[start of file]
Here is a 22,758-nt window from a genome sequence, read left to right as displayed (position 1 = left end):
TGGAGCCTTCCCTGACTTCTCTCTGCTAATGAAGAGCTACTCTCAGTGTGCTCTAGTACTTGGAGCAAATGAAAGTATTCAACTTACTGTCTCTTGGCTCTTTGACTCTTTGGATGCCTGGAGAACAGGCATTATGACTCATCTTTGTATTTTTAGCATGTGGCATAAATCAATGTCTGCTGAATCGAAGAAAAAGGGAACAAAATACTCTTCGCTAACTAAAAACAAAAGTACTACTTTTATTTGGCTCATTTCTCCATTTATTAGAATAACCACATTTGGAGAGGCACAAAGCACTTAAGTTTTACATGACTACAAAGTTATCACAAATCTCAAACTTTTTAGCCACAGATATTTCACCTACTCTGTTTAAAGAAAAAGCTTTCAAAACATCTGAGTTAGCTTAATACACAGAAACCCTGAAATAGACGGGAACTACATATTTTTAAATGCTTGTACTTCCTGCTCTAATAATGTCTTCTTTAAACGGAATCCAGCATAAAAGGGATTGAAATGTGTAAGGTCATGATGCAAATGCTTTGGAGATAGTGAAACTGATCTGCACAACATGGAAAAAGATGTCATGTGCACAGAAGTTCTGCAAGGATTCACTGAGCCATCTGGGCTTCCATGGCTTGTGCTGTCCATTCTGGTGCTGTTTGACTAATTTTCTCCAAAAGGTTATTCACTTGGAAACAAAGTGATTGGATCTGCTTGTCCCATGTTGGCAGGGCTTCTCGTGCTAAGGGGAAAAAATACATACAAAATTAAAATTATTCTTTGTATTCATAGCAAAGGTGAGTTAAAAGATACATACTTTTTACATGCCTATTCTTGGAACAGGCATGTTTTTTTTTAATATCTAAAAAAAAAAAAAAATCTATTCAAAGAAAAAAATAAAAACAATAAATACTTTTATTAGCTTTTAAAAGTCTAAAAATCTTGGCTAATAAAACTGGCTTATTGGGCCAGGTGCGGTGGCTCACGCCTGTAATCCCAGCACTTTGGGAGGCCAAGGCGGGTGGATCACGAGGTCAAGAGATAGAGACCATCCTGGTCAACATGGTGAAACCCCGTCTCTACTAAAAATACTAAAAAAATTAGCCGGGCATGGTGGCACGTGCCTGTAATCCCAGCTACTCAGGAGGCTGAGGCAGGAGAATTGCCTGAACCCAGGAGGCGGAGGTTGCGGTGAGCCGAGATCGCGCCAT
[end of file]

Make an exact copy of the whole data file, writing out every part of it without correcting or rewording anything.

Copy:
Here is a 22,758-nt window from a genome sequence, read left to right as displayed (position 1 = left end):
TGGAGCCTTCCCTGACTTCTCTCTGCTAATGAAGAGCTACTCTCAGTGTGCTCTAGTACTTGGAGCAAATGAAAGTATTCAACTTACTGTCTCTTGGCTCTTTGACTCTTTGGATGCCTGGAGAACAGGCATTATGACTCATCTTTGTATTTTTAGCATGTGGCATAAATCAATGTCTGCTGAATCGAAGAAAAAGGGAACAAAATACTCTTCGCTAACTAAAAACAAAAGTACTACTTTTATTTGGCTCATTTCTCCATTTATTAGAATAACCACATTTGGAGAGGCACAAAGCACTTAAGTTTTACATGACTACAAAGTTATCACAAATCTCAAACTTTTTAGCCACAGATATTTCACCTACTCTGTTTAAAGAAAAAGCTTTCAAAACATCTGAGTTAGCTTAATACACAGAAACCCTGAAATAGACGGGAACTACATATTTTTAAATGCTTGTACTTCCTGCTCTAATAATGTCTTCTTTAAACGGAATCCAGCATAAAAGGGATTGAAATGTGTAAGGTCATGATGCAAATGCTTTGGAGATAGTGAAACTGATCTGCACAACATGGAAAAAGATGTCATGTGCACAGAAGTTCTGCAAGGATTCACTGAGCCATCTGGGCTTCCATGGCTTGTGCTGTCCATTCTGGTGCTGTTTGACTAATTTTCTCCAAAAGGTTATTCACTTGGAAACAAAGTGATTGGATCTGCTTGTCCCATGTTGGCAGGGCTTCTCGTGCTAAGGGGAAAAAATACATACAAAATTAAAATTATTCTTTGTATTCATAGCAAAGGTGAGTTAAAAGATACATACTTTTTACATGCCTATTCTTGGAACAGGCATGTTTTTTTTTAATATCTAAAAAAAAAAAAAAATCTATTCAAAGAAAAAAATAAAAACAATAAATACTTTTATTAGCTTTTAAAAGTCTAAAAATCTTGGCTAATAAAACTGGCTTATTGGGCCAGGTGCGGTGGCTCACGCCTGTAATCCCAGCACTTTGGGAGGCCAAGGCGGGTGGATCACGAGGTCAAGAGATAGAGACCATCCTGGTCAACATGGTGAAACCCCGTCTCTACTAAAAATACTAAAAAAATTAGCCGGGCATGGTGGCACGTGCCTGTAATCCCAGCTACTCAGGAGGCTGAGGCAGGAGAATTGCCTGAACCCAGGAGGCGGAGGTTGCGGTGAGCCGAGATCGCGCCAT